44. .

    Otherwise farmers would have made a fortune years ago from coal and other resources under their land and not Mr Obeid and fam’ when Government, Obeid, McDonald and others decided that, “This resource that belongs to All Australians.”, now could be used…. and look! Wadda ya know. It all just happens to be owned by the Obeids…. Funny that.

    I’m cool with the Obeid coal deal. I just want to be able to time share their/our yacht!

  45. Jazza

    Reminds me of a conversation at a friendly lunch last Wednesday.
    A friend who is along term volunteer in local radio and has numerous and wide contacts on both sides of the political divide, asked us how we could be certain there would be an election at all this year.
    Of course the constitution was mentioned but he then propounded the following: Mussolini and Hitler both delayed democratic activity and told their peoples tales that allowed them to virtually turn their countries into autocracies and we know how bad things were before they were toppled/stopped.
    So what would you do if this government we are suffering announced that the fiscal shape of the world meant they had decided it would be best for our interests if they remained in power another year to right the economy etc–who would denounce them or rally the people against them, with any chance of a favourable press etc?
    When we protested and one other friend mentioned the GG atc, he asked us how much faith we had in the MSM, the ABC, the GG and the head of the defence forces, given the latter two were Labor appointments and the media was in the main blatantly barracking for their preferred ‘side”.We had to admit he made lots of sense, though round the table nobody would own to believing Gillard and her puppet masters would dare to try it–his final point was to enumerate many ways in which this awful government has curtailed our freedoms or is planning to–and he declared Labor currently not only untrustworthy but guilty of creeping communism.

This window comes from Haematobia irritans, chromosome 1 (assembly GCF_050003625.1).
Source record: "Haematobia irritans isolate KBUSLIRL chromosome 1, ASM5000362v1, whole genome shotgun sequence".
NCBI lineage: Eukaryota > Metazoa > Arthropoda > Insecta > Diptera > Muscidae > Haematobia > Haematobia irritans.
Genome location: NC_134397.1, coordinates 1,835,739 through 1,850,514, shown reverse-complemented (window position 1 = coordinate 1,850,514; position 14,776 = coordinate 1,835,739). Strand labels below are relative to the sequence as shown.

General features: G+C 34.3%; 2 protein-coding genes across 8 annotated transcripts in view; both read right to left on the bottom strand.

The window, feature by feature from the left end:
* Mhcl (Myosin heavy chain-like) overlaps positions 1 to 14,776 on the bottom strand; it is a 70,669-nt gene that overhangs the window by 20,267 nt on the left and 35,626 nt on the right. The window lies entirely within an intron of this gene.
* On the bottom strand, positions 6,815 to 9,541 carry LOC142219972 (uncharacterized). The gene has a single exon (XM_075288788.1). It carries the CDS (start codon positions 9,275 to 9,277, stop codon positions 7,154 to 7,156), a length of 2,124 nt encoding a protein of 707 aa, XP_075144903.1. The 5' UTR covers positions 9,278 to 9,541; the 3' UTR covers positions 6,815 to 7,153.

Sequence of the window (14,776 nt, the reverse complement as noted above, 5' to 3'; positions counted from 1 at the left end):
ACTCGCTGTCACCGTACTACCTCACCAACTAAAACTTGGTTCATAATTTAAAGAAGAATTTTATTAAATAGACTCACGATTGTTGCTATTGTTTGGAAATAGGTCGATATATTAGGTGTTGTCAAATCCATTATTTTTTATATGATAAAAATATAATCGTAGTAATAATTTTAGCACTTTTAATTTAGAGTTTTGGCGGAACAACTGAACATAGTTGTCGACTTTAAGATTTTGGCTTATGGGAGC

Scary thoughts stayed with me all day as I wouldn’t put any power grab past Julia Gillard if she thought she had a good chance of succeeding, the woman is utterly unscrupulous and as egocentric as Rudd, whom I’ve disliked and mistrusted since I first laid eyes on him and watched him being interviewed on ABC when he was in shadow Foreign Affairs. My mind screamed FAKE and I wondered why till he began his presentation of “Mr Sheen the Howard Lite for you, Australia” in 2007
    Cheers All!

  46. Jim Rose

    remember that federalism makes oz different to Nz.

    in a federal system with an effective upper house elected by proportional representation, power is spread over different levels

    Different parties in power at various levels at the same time, all worried about losing office by going to far away from what the majority wants.

    The will of the people is constantly tested and measured in a federal system with elections at one level or another every year.

  47. Jim Rose

    In the UK parliament, those crazies to the right or left of you, when they win, are tempered by an occasional general election only once every 5 years.

    Little wonder that UK Labor reconsidered devolution, an assembly for London, and regional government after 15 years of Maggie Thatcher, good and hard.

    Unfettered power loses its shine when it must be shared with your opponents.

    Too many ideas of the Left assumed that they are the face of the future, rather than just another political party that will hold power as often as not.